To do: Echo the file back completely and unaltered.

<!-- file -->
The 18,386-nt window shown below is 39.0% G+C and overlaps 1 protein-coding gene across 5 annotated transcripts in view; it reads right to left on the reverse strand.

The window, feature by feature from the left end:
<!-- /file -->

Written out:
The 18,386-nt window shown below is 39.0% G+C and overlaps 1 protein-coding gene across 5 annotated transcripts in view; it reads right to left on the reverse strand.

The window, feature by feature from the left end: